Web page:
The 2016 Ford Fusion comes standard with antilock disc brakes, traction and stability control, front-seat side airbags, front knee airbags and side curtain airbags. The Ford Sync system includes an emergency crash-notification feature that automatically dials 911 when paired with a compatible cell phone. Also standard is Ford's MyKey, which can be used to set certain parameters for secondary drivers such as teens or valets.
Optional equipment includes blind-spot monitoring, rear cross-traffic alerts, driver drowsiness detection, a combined lane-departure warning and lane-keeping assist system, a frontal collision warning system with brake priming, and inflatable rear seatbelts.
In Edmunds brake testing, a Fusion Titanium stopped from 60 mph in 123 feet, an average distance for this class of car.
The government gave the Fusion five out of five stars for overall crash protection, with five stars for total frontal protection and four stars for total side-impact protection. The Insurance Institute for Highway Safety gave the Fusion the highest possible rating of "Good" in its moderate-overlap frontal-offset, side-impact and roof strength crash tests. In the small-overlap frontal-offset test, the Fusion earned a second-best rating of "Acceptable." Its head restraints and seatbelts earned a "Good" rating for their whiplash protection in rear impacts.
There's a comfortable and assuring tautness to the way every Fusion rides, and the steering is accurate and nimble-feeling. It all comes together to make the driver immediately feel comfortable with its responses. Highway cruising is commendably quiet and composed, and the well-engineered seats make the 2016 Ford Fusion a good companion for all-day interstate hauls.
Although it's fully competitive with similarly sized engines from Chevrolet and Honda, for instance, the Fusion's base 2.5-liter engine isn't very inspiring. Perhaps it's because the optional turbocharged engines are markedly more entertaining. In spite of its small size, the 1.5-liter turbocharged four is smooth and eager and provides an appealing blend of fuel efficiency and performance, even if its absolute performance isn't exactly eye-opening. On the other hand, the turbocharged 2.0-liter four noticeably ups the performance aspect and pairs well with the Fusion's optional all-wheel-drive system.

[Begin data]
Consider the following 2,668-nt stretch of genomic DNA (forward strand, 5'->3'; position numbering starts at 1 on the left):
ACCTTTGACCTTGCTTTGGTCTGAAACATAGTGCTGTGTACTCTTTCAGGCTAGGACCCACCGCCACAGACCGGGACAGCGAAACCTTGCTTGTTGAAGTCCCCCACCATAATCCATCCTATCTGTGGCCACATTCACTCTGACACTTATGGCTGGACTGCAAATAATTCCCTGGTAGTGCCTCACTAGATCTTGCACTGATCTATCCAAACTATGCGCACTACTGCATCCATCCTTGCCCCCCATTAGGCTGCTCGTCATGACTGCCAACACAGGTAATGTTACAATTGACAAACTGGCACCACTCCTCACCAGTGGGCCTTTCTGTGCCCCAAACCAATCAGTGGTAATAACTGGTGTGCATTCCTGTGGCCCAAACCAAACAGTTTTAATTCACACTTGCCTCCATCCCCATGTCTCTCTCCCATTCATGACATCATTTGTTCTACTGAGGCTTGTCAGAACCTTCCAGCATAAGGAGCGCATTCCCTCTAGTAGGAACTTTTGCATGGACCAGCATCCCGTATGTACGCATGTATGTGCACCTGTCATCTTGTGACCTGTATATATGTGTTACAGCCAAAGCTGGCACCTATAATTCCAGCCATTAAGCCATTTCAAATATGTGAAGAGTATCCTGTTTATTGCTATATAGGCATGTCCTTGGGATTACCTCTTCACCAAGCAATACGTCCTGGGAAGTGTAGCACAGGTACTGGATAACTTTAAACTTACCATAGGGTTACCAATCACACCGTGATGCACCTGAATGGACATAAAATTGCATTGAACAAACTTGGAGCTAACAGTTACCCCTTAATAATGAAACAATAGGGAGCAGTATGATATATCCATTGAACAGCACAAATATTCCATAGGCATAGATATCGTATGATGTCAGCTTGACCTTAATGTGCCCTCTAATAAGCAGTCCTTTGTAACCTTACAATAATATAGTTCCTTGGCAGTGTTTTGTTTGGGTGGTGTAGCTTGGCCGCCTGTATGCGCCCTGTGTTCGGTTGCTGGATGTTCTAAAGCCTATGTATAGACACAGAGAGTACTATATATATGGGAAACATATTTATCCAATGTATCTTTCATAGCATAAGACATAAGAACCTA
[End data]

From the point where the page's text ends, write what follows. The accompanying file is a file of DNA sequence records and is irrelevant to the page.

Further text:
Cabin design and execution of the 2016 Ford Fusion echoes that of its exterior. There's a cool and urbane style to the seats and dash, a tone set largely by the high-quality finishes and, of course, the lack of center-stack buttons afforded by the optional MyFord Touch touchscreen system. The emphasis is on having large, nicely textured surfaces and removing extraneous clutter, and it mostly works.
The 2016 Ford Fusion has one of the most visually appealing cabins in its class, replete with high-quality materials and a clean center stack.
The driver seat is easy to adjust into a just-right position and provides good sight lines out the front and sides of the car. It's harder to see through the sloping rear window, so it's helpful that a rearview camera comes standard. The roof's rearward slope also cuts into rear seat headroom, though not so much as to make most average-height rear passengers uncomfortable. The front seats also are mounted high enough off the floor that those in the rear can at least partially fit their feet under the front seats. Trunk space, at 16 cubic feet, is about average for the midsize sedan segment.
There's a price to pay for the Fusion's swoopy roof line. Headroom for rear seat passengers is diminished somewhat compared to others in the class.<